s that FPE knew were defective when they manufactured them in 1960-1962. Sh
e extended the statute of limitations from 6 years to at least 41 years in
New York state.
This court ruling also applies to the commercial bolted-in versions of the
Stabloks which have the same inherently defective design. This also applies
to the earlier multibreakers that were made by FPE and the two predecessor
companies which were Federal Electric Equipment and Colt's Patented Fire A
rms. Note: In 1942 Uncle Sam forced Colt to sell their Noark(R) electrical
equipment division to the Federal Pacific Fuse Company forming Federal Elec
tric Equipment which later became FPE.
Because of this ruling, Groupe Schneider tore up the brand name labeling ag
reements that Federal Pioneer in British Columbia had with American Circuit
Breaker Corporation and Unique Breakers Inc.
There is also a federal trademark infringement judgement that prohibits imp
orting Federal Pioneer Stab-loks into the USA.
The only legitimate spare parts that a US citizen can purchase from Federal
Pioneer are SquareD and Merin Gerin industrial breakers that are retooled
and labeled for retrofit use in FPE industrial switchboards.
2. Federal Pacific admitted several times to the US Patent office in the 19
52 to 1981 time period and possibly beyond that the Stabloks, the commercia
l bolted in versions of the stabloks, and the multibreakers on which the St
abloks are based DID NOT WORK RIGHT and had serious design deficiencies.
3. Reliance, which wads the parent company, admitted to the Securities and
Exchange Commission that FPE had defrauded Underwriters Laboratories.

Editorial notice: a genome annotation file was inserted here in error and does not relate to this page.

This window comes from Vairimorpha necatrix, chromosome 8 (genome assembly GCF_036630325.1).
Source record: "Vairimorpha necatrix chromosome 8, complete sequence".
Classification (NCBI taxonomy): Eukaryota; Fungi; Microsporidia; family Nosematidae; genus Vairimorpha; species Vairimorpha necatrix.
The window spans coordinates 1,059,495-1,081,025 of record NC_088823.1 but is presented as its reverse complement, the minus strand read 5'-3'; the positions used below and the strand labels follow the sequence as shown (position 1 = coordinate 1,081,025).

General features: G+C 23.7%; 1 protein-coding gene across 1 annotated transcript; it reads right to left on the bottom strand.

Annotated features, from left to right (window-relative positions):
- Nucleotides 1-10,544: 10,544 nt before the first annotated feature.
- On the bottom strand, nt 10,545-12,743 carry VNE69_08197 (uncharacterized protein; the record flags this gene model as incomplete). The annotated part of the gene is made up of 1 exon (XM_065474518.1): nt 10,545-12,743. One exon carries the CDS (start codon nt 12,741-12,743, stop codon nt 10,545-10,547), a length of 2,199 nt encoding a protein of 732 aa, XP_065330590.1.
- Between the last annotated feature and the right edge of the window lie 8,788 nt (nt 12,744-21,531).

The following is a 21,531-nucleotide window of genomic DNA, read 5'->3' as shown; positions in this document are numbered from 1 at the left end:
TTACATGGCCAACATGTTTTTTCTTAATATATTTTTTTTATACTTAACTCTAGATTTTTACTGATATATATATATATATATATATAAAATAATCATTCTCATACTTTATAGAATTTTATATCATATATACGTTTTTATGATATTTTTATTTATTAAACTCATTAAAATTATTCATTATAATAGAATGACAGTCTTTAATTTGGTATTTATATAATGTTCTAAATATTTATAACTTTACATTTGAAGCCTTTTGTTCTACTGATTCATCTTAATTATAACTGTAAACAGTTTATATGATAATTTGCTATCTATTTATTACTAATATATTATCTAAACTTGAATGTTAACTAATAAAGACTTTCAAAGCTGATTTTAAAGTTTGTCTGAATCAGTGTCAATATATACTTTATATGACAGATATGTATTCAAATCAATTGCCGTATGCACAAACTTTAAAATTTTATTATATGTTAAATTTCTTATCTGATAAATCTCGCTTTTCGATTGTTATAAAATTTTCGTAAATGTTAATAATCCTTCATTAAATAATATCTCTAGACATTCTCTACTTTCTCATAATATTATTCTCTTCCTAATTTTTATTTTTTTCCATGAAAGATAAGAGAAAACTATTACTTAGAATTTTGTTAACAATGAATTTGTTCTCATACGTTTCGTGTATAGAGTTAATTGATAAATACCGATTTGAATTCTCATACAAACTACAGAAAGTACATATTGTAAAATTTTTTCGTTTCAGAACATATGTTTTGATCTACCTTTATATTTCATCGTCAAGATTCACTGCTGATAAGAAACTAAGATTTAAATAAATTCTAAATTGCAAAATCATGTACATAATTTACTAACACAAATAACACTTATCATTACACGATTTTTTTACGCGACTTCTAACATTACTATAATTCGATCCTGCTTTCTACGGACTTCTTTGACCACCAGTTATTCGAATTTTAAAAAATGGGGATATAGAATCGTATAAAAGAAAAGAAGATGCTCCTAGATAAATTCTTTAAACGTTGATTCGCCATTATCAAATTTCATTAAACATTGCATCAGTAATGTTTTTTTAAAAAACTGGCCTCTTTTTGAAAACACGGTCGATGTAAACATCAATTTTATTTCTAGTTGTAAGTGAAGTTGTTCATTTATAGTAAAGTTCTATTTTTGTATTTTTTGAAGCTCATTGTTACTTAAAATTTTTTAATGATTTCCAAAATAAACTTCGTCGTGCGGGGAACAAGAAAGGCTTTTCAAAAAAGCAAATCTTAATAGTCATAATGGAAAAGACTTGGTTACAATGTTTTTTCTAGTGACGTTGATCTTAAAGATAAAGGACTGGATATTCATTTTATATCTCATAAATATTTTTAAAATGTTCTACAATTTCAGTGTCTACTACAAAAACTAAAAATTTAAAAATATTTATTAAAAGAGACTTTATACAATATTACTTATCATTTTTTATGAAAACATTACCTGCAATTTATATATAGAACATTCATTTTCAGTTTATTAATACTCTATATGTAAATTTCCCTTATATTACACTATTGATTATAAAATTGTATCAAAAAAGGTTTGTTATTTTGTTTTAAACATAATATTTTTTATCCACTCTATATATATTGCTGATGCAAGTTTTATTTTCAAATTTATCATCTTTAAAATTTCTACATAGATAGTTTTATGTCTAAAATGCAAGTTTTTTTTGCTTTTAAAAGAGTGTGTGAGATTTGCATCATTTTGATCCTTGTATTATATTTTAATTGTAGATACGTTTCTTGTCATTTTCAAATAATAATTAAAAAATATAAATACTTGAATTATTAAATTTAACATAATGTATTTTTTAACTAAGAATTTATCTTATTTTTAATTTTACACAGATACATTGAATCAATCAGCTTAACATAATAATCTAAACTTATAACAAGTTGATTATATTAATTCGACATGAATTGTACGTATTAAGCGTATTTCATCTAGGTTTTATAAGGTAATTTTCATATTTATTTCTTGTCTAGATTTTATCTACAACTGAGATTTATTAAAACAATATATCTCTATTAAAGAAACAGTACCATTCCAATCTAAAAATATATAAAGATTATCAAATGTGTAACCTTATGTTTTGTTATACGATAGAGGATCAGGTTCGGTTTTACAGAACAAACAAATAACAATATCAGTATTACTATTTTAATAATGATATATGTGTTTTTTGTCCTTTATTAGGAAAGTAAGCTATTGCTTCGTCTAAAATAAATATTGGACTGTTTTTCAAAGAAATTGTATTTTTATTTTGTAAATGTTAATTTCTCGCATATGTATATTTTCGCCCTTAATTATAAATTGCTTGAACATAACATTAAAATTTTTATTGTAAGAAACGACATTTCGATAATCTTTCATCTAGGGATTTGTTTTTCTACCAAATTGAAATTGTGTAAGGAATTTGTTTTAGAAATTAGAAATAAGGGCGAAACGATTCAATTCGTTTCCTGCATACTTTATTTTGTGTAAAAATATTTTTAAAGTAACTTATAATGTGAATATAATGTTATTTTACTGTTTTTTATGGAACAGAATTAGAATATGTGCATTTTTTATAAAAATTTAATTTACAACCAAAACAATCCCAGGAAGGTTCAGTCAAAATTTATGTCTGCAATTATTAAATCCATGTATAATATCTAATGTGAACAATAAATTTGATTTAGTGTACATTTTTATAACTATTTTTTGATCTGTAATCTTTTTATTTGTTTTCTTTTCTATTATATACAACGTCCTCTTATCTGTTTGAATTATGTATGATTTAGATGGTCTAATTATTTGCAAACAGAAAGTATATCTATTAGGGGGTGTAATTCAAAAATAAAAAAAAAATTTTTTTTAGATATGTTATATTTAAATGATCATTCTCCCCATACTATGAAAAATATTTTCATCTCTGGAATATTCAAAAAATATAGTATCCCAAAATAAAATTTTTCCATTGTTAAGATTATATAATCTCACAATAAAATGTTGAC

4. In 1956 Underwriters Laboratories sued FPE over the matter that FPE was
counterfeiting UL labels and applied them to circuit breakers and some othe
r products that did not meet UL standards and had not been inspected or tes
ting witnessed by UL inspectors. In 1957 FPE agreed to a bench judgement ag
Michael R. Cole, Ohio Elec. Contractor Lic. No. EL45,008
605 North High Street
Personal Mail #609
Columbus, Ohio 43215
on one very memorable day i had a outdoor light on a circuit all by itself.
i shut off the breaker i believed powered this light, and began working on
it:( as i found out the breaker i turned off did not power this light, the
wires shorted, and the FPE breakker never did trip, the wires welded thems
elves together, glowed brite red and eventually exploded showerinng me with
red hot wire fragments.
i replaced a bunch of breakers with new expensive ones from home depot.
I should add I could of killed myself one day repairing a machine i service
the trouble report said the key lock switch was hard to turn. i casually tr
ied moving the lock switch and ended up across the room on the floor, loo
king up at cieling:(. i provided a excellent hand to hand power line . he k
eylock switch which switched 120 volt power line voltage had a internal sho
rt which powered the body of the lock and key itself. the keyock isnt groun
ded since its in a plastic bezel. i reported the safety issue first to the
machines manufacturer, then when they didnt address it to UL, who also didn
UL should of jumped on that.